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How Windows Red can fix Windows 8: The right strategy for Microsoft

Galen Gruman | June 4, 2013
A proposal to rescue Windows 8 and fulfill Microsoft's promise to deliver a modern computing experience on both PCs and tablets.

The second way to introduce Metro into the traditional PC environment is to incorporate the live tiles introduced in Windows Phone and adopted by today's Metro. Thus, Windows Red Pro has a pullout Live Tiles tray that contains the live tiles for all installed Metro apps that have them. It's similar in concept to the pullout Running Apps bar in Windows 8, which shows live tiles of running apps.

The Live Tiles tray in Windows Red Pro has a handle so that you know it's there, and you can drag a tile out of it to the Desktop to keep it always visible there. The Live Tiles tray also provides quick access to any notifications you may have missed.

The user experience is simplified and rationalized
Microsoft's complex overlaying of the Windows Desktop and Metro environments is an outrageous imposition on users. Windows Red gets rid of that. But other complexities in both the Windows Desktop and Metro also need to go.

As previously mentioned, Windows Red Pro consolidates the Control Panel and PC Settings controls into the single Control Panel. It also streamlines the confusing, multiple interface approaches in the Windows 7 Control Panel.

For example, we adopted Metro's simple list of individual panel groups, so it's easy to change panels. Those panels organize their controls in panes, similar to OS X's System Preferences, so you won't face a clutter of settings windows as happens in the Control Panels of Windows 7 and Windows 8.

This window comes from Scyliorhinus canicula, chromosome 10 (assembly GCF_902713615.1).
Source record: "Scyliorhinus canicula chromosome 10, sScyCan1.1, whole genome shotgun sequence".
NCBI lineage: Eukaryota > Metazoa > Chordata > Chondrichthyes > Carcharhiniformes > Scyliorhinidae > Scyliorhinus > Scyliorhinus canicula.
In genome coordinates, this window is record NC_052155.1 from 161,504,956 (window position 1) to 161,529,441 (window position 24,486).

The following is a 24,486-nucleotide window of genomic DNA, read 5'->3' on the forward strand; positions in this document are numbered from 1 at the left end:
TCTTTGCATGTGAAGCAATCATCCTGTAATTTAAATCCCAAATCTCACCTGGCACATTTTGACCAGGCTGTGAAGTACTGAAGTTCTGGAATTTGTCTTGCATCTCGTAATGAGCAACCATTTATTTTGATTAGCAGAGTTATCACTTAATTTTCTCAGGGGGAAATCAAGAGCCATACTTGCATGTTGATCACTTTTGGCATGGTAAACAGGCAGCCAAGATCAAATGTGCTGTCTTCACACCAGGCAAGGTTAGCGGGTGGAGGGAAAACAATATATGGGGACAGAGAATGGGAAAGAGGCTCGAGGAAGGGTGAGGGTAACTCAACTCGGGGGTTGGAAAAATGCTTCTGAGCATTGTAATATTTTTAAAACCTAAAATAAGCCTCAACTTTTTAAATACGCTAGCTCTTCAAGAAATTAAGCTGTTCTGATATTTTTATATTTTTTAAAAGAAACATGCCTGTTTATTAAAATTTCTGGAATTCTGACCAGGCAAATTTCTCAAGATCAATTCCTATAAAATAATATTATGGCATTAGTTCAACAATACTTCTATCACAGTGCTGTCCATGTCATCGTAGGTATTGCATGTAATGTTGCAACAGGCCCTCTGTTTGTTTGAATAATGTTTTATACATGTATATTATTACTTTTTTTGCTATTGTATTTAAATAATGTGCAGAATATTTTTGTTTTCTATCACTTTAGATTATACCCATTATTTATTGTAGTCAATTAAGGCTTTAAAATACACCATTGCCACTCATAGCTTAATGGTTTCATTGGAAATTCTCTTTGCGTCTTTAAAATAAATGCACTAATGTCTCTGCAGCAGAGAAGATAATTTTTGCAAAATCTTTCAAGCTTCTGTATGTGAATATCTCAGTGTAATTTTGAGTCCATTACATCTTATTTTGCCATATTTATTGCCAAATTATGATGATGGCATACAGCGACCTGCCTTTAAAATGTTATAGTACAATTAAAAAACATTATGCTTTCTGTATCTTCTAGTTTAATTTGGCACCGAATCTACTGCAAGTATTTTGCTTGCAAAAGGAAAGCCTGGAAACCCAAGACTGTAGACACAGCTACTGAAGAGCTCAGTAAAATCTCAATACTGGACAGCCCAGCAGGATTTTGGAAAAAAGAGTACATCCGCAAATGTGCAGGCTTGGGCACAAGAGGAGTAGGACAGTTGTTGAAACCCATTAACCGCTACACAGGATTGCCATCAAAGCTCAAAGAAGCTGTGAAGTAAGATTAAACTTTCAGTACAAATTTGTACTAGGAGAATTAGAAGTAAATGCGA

Also as previously mentioned, we ended the jumping back and forth between apps and the Charms bar by eliminating the Charms bar and moving the search, sharing, devices, and settings functions into the apps themselves.

We also dropped the Running Apps bar in Windows Red Pro, even though Windows 8 had it. After all, the task bar serves the same function, so there's no need for a duplicative Running Apps bar in Windows Red Pro.

All versions of Windows Red provide a visual cue for each pullout tray. Today's Metro requires users to know to swipe or click in one of the sides to open basic controls such as the App bar, Control bar, and Running Apps bar. These features are too fundamental to be made part of a hide-and-seek game.

In Windows Red Pro, the handle for the Live Tiles tray is always visible, so you know something's there. In Windows Red Mobile, there's a handle each for the Running Apps bar, the App bar, and the Control bar, so you know they're present.

Finally, we adopted the innovation in Stardock's ModernMix app as part of Windows Red Pro, providing users a way to group items — folders, files, and apps — however it makes sense to them. These items continue to reside in their folders, but the groups exist independently of the folder hierarchy, so you can have all manner of collections that make use of aliases to those resources.


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